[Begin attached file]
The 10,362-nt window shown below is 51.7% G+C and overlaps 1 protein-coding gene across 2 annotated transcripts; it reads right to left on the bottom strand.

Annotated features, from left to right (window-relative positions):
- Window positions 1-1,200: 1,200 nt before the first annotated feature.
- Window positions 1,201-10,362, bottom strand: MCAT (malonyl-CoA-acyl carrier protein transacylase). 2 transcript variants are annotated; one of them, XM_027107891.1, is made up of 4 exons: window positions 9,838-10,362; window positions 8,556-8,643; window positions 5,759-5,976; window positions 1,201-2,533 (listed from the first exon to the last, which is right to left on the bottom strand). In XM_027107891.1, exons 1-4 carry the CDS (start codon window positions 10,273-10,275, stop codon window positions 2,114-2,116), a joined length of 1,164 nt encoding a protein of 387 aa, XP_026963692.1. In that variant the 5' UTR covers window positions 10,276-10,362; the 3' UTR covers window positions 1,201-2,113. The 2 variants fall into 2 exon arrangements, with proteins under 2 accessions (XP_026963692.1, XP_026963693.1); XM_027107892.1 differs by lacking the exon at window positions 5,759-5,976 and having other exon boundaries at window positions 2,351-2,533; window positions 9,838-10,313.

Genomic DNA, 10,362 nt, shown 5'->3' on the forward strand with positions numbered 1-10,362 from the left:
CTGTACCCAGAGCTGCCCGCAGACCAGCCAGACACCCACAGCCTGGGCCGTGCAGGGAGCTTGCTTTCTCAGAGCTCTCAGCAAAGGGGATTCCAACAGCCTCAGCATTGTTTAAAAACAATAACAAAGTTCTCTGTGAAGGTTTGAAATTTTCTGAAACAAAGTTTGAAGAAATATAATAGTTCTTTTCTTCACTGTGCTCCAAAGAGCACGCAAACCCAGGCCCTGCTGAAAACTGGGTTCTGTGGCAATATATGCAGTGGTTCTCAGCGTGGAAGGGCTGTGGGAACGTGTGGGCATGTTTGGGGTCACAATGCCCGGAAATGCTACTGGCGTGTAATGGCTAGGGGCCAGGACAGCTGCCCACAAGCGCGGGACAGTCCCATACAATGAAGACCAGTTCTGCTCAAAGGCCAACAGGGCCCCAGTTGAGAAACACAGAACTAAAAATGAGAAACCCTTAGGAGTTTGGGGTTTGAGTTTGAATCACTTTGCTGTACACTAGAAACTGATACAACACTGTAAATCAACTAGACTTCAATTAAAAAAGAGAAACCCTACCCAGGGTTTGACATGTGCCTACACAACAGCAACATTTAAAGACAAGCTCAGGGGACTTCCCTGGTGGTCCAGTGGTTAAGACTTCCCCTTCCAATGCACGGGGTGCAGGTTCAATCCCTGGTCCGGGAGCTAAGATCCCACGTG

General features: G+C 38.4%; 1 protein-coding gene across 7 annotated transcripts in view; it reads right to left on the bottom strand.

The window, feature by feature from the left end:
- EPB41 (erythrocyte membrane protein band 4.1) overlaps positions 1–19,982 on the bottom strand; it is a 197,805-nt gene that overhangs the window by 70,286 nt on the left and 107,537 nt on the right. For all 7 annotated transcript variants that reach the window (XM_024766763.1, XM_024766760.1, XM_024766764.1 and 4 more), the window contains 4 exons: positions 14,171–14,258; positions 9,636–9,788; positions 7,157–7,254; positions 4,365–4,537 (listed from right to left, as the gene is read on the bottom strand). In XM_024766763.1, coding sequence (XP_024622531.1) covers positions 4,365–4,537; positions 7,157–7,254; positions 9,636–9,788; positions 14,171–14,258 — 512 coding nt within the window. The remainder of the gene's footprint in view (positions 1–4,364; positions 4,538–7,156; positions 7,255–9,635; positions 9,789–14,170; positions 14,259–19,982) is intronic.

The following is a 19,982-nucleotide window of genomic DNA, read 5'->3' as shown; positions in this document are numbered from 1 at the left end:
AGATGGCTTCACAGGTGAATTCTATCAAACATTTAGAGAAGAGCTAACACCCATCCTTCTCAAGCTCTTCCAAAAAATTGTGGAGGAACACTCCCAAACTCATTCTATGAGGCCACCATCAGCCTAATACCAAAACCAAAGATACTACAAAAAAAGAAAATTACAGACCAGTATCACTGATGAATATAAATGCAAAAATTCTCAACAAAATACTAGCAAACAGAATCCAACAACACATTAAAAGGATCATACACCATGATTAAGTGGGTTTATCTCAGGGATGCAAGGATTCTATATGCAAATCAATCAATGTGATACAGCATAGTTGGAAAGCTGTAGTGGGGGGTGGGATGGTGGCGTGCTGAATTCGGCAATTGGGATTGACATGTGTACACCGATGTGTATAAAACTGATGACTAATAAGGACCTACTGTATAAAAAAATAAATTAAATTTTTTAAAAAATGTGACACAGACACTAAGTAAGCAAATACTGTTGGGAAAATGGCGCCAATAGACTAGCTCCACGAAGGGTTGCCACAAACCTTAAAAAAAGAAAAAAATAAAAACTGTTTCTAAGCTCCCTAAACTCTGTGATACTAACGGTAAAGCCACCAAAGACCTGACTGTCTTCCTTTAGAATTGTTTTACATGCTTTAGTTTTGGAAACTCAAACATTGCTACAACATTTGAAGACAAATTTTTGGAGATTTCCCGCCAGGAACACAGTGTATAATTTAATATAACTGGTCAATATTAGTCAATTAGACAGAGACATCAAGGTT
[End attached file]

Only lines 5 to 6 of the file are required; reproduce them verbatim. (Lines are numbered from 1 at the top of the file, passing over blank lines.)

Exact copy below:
Genomic DNA, 10,362 nt, shown 5'->3' on the forward strand with positions numbered 1-10,362 from the left:
CTGTACCCAGAGCTGCCCGCAGACCAGCCAGACACCCACAGCCTGGGCCGTGCAGGGAGCTTGCTTTCTCAGAGCTCTCAGCAAAGGGGATTCCAACAGCCTCAGCATTGTTTAAAAACAATAACAAAGTTCTCTGTGAAGGTTTGAAATTTTCTGAAACAAAGTTTGAAGAAATATAATAGTTCTTTTCTTCACTGTGCTCCAAAGAGCACGCAAACCCAGGCCCTGCTGAAAACTGGGTTCTGTGGCAATATATGCAGTGGTTCTCAGCGTGGAAGGGCTGTGGGAACGTGTGGGCATGTTTGGGGTCACAATGCCCGGAAATGCTACTGGCGTGTAATGGCTAGGGGCCAGGACAGCTGCCCACAAGCGCGGGACAGTCCCATACAATGAAGACCAGTTCTGCTCAAAGGCCAACAGGGCCCCAGTTGAGAAACACAGAACTAAAAATGAGAAACCCTTAGGAGTTTGGGGTTTGAGTTTGAATCACTTTGCTGTACACTAGAAACTGATACAACACTGTAAATCAACTAGACTTCAATTAAAAAAGAGAAACCCTACCCAGGGTTTGACATGTGCCTACACAACAGCAACATTTAAAGACAAGCTCAGGGGACTTCCCTGGTGGTCCAGTGGTTAAGACTTCCCCTTCCAATGCACGGGGTGCAGGTTCAATCCCTGGTCCGGGAGCTAAGATCCCACGTG